Zihui exhibits in the Chinese Dictionary Museum, Jincheng, Shanxi

The Zìhuì (Chinese: 字彙/字汇; Wade–Giles: Tzu Hui; literally: "lexicon") is a Chinese dictionary, edited by Mei Yingzuo (梅膺祚) during the late Ming Dynasty and published in 1615, the forty-third year of the Ming Wanli Emperor. The work is divided into 14 scrolls (juan 巻) and contains a total of 33,179 Chinese characters.[1] It was the first dictionary to introduce the modern radical-stroke system. Whilst the ancillary first and last fascicles explain topics like stroke order and radicals, the main ones are named after the twelve Earthly Branches. The Qing Dynasty scholar Wu Renchen (c. 1628 – c. 1689) published the 1666 Zihui Bu (字彙補 "Zihui supplement").

Classification system

Compared to the 540 section headers used in the earlier Shuowen Jiezi, the dictionary reduced the number of radicals (bushou 部首, literally 'section header') used for classification to 214 and included a number of non-standard character forms known as sú zì (俗字). The Zihui also formed the basis for the later Zhengzitong written by Zhang Zilie (張自烈). In order to make this lexicographical advance into the logically arranged 214 radicals, Mei Yingzuo simplified and rationalized the inefficient classification system used in the Shuowen Jiezi in which some radicals contain few characters. For instance, its "man radical" 男, which compounds the "field radical" 田 and the "power radical" 力, only lists three: nan 男 ("man; male"), sheng 甥 ("nephew; niece"), and jiu 舅 ("uncle; brother in law"). The Zihui more efficiently lists nan 男 under the "power radical", sheng 甥 under the "life radical" 生, and jiu 舅 under the "mortar radical" 臼.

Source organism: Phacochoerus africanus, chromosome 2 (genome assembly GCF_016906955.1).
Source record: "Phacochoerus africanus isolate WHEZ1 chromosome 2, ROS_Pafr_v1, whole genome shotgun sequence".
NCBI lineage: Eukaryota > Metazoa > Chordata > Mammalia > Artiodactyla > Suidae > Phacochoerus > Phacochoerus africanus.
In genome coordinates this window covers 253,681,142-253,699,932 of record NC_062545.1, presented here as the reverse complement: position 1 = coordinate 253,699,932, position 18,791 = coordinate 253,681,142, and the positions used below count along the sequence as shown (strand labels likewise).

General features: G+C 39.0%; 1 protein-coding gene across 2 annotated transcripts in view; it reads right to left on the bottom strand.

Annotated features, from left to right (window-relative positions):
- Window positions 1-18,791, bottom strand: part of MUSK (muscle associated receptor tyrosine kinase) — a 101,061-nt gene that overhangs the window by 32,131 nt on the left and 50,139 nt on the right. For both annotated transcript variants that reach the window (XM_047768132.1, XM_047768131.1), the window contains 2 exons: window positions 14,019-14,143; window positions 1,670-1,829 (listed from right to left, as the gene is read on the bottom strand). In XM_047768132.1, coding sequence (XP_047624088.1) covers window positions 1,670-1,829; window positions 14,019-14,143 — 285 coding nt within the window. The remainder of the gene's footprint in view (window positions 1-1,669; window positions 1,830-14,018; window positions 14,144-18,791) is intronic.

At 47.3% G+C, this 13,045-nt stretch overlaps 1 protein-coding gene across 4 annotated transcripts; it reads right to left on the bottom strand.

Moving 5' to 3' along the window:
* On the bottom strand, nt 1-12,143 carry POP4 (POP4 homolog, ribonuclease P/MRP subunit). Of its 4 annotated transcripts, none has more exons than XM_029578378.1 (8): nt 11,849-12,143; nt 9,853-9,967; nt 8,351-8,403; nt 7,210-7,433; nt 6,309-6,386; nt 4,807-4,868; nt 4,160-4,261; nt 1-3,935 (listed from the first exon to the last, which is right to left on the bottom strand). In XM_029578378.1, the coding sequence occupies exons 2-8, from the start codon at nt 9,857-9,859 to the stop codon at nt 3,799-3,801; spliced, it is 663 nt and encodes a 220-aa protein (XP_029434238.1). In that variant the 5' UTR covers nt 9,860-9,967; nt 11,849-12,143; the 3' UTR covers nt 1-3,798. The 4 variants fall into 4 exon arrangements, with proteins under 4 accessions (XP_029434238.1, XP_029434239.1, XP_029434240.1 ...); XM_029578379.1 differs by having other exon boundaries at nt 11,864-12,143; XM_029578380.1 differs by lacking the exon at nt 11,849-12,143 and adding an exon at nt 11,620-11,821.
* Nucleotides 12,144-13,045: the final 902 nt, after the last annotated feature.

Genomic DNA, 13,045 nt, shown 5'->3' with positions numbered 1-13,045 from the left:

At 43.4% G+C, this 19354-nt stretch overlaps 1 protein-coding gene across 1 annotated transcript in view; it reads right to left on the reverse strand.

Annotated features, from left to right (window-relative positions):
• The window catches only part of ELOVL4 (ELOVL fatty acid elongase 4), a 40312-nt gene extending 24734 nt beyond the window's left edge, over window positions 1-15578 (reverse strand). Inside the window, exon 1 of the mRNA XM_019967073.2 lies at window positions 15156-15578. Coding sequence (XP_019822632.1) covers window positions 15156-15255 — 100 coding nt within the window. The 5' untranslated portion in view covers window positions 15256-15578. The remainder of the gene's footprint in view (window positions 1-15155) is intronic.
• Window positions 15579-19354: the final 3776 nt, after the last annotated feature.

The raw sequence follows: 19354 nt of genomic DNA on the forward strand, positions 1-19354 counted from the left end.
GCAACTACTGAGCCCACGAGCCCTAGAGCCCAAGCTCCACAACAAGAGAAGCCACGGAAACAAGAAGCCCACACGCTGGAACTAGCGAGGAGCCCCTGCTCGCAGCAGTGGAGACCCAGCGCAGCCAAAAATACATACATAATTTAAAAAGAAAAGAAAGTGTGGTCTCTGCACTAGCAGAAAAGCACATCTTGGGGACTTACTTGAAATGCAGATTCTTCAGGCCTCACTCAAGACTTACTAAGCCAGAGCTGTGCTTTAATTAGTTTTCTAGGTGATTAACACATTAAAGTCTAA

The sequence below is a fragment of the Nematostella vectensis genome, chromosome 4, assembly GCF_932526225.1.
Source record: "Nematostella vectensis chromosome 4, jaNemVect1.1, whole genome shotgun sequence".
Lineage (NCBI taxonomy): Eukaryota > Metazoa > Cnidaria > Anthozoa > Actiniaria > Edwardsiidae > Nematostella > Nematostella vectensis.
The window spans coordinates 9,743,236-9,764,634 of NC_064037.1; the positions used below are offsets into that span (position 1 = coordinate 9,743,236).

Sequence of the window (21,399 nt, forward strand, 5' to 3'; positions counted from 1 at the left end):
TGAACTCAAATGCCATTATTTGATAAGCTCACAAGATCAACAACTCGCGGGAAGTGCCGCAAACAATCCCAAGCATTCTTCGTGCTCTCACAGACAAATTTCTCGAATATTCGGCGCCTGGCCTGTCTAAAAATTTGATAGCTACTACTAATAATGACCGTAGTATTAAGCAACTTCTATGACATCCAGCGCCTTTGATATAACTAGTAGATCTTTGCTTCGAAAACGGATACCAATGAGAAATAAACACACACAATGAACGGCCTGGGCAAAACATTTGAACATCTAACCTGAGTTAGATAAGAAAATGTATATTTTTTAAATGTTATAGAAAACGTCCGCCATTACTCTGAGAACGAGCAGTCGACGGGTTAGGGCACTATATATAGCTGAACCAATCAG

The Zihui is renowned for establishing the system of 214 radicals still used in dictionaries today as the basis for the collation of Chinese characters. It also introduced the "radical-and-stroke sorting" principle of arranging characters under a radical according to the number of residual strokes. After the noted 1716 Kangxi Dictionary adopted these 214 graphic elements, they became commonly known as the Kangxi radicals rather than "Zihui radicals".

Modern day meaning

In modern Chinese usage, zihui can mean "glossary, wordbook, or lexicon".


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